Half a century ago, the pioneers of chaos theory discovered that the butterfly effect makes long-term prediction impossible. Even the smallest perturbation to a complex system (like the weather, the economy or just about anything else) can touch off a concatenation of events that leads to a dramatically divergent future. Unable to pin down the state of these systems precisely enough to predict how they'll play out, we live under a veil of uncertainty.

The Scientific Importance of Free Speech

Adam Perkins, Quillette

A quick Google search suggests that free speech is a regarded as an important virtue for a functional, enlightened society. For example, according to George Orwell: If liberty means anything at all, it means the right to tell people what they do not want to hear. Likewise, Ayaan Hirsi Ali remarked: Free speech is the bedrock of liberty and a free society, and yes, it includes the right to blaspheme and offend.

Space Communications Are Stuck in the Dial-Up Age

Rebecca Boyle, 538

In space, no one can hear you scream because sound doesn't travel in a vacuum, but also because you would need some sort of radio relay to carry the message, what with the distances being so extreme. And this goes for any sort of communication. Snapshots of Pluto's heart, photos from Mars, images of a hellflower bouquet at Jupiter's north pole: All of it streams back to Earth in a trickle via radio waves, a weak form of light.

Chronic Wasting Disease: Real Risk or Irrational Hype?

Madeline Bodin, Undark

This winter was a little quieter than usual for the folks at Silver Creek Specialty Meats in Oshkosh, Wisconsin. For generations, winter was when hunters would make regular visits to the low-rise white brick facility near the shore of Lake Winnebago, carrying the odds and ends of the deer they had killed the previous fall so it could be turned into venison sausages. This year, though, no hunters came.

How San Francisco's Next Big Quake Could Play Out

Alexandra Witze, Nature

The earthquake begins at 4:18 p.m. as a violent shudder, and rips along the Hayward Fault east of San Francisco, California. By the time the magnitude-7 event is over, buildings and roads throughout the region have collapsed, water pipes have shattered and fires rage. Eight hundred people are dead, tens of thousands have become homeless, and many who are still in their homes will go without running water for weeks to months.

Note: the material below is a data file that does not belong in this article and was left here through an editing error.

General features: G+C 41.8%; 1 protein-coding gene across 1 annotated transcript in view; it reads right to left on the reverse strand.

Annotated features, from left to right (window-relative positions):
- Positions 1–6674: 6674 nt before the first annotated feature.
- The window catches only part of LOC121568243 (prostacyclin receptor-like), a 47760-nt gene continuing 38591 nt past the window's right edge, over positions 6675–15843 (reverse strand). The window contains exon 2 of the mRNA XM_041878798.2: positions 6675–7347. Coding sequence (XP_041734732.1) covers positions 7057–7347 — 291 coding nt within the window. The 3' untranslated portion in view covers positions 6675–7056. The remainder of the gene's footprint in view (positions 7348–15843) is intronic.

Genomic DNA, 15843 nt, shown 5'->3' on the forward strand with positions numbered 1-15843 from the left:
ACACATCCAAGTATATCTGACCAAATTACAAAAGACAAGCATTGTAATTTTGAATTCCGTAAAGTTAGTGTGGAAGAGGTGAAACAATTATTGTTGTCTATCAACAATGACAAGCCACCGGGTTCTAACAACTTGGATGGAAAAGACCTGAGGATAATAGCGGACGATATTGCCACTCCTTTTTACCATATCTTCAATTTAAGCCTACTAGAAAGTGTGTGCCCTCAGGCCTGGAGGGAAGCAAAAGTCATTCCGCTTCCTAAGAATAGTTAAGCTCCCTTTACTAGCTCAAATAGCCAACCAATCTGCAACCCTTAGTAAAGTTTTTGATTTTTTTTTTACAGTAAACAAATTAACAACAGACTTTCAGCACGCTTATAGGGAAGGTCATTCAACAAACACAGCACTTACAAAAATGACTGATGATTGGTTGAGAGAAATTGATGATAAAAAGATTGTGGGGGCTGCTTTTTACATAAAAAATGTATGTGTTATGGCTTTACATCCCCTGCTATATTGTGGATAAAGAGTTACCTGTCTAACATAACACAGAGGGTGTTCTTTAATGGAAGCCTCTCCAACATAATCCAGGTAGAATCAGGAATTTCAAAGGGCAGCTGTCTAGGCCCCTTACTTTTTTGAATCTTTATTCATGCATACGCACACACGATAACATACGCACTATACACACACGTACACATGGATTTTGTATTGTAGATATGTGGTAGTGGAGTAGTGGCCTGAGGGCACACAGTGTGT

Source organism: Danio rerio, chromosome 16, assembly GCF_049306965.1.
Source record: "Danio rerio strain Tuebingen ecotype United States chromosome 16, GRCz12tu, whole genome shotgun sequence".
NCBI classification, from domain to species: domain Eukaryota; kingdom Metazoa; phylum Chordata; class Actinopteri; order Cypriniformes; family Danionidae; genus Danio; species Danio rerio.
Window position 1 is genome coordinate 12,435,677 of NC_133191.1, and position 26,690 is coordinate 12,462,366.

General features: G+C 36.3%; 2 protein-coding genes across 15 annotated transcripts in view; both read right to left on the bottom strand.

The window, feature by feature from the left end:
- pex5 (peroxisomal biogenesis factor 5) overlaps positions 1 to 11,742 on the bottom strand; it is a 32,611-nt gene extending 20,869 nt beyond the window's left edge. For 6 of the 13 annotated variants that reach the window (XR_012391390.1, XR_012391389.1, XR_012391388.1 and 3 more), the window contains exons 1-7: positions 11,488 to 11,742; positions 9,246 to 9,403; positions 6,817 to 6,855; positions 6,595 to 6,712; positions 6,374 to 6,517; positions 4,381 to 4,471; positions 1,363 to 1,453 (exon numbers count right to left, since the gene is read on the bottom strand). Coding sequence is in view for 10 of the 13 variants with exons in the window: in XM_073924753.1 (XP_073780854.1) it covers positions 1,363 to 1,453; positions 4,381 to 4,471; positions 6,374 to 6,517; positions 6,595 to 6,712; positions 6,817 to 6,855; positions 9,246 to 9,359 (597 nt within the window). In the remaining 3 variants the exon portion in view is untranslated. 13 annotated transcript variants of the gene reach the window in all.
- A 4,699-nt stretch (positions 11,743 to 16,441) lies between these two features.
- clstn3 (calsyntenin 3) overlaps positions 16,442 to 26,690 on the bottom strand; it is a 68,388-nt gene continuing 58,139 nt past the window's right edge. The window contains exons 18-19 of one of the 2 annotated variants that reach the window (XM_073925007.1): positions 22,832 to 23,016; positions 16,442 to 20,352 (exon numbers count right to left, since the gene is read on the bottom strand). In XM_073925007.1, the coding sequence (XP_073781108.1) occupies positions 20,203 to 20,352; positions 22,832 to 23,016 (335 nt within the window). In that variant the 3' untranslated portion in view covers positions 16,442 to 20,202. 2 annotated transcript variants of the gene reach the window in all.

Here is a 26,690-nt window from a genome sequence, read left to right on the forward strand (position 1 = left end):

Life May Have Started in 'Nuclear Geyser'

Richard A. Lovett, Cosmos

Life may not have originated in the primordial soup of an ancient pond, according to scientists, but rather in a nuclear geyser powered by an ancient uranium deposit.Shigenori Maruyama of Tokyo Institute of Technology says the idea came from what chemists know about crucial compounds in our own bodies.

The Myth of the Online Echo Chamber

David Robson, BBC Future

Back in the early 2000s many commentators were still marvelling at the freedom of the internet and its democratic potential when the US legal scholar Cass Sunstein offered a stark warning.This virtual Wild West, he said, might allow us to overcome some of the social and geographical barriers between people, so that we establish a more balanced view of the world around us.

The Wealthy Overestimate Their Nutrition Knowledge

Kirshenbaum & Buhler, Conv

Socioeconomics play a significant role in attitudes about food especially concerns about safety and purchasing behavior. And higher income doesn't always correlate with informed choices. On the contrary, our research shows that affluent Americans tend to overestimate their knowledge about health and nutrition.

Probiotic Helps Stressed Students Sleep Better

Hannah Thomasy, Massive

It's 2 am. I've been in bed for hours, but I can't fall asleep. I'm worrying about my upcoming project deadline or whether I'm eating enough protein or that time three months ago a waiter told me to enjoy my meal and I said, You too! I know that I'm not alone in this. Over a third of Americans reported that they experience difficulty sleeping at least once a week, and stress is likely a major factor.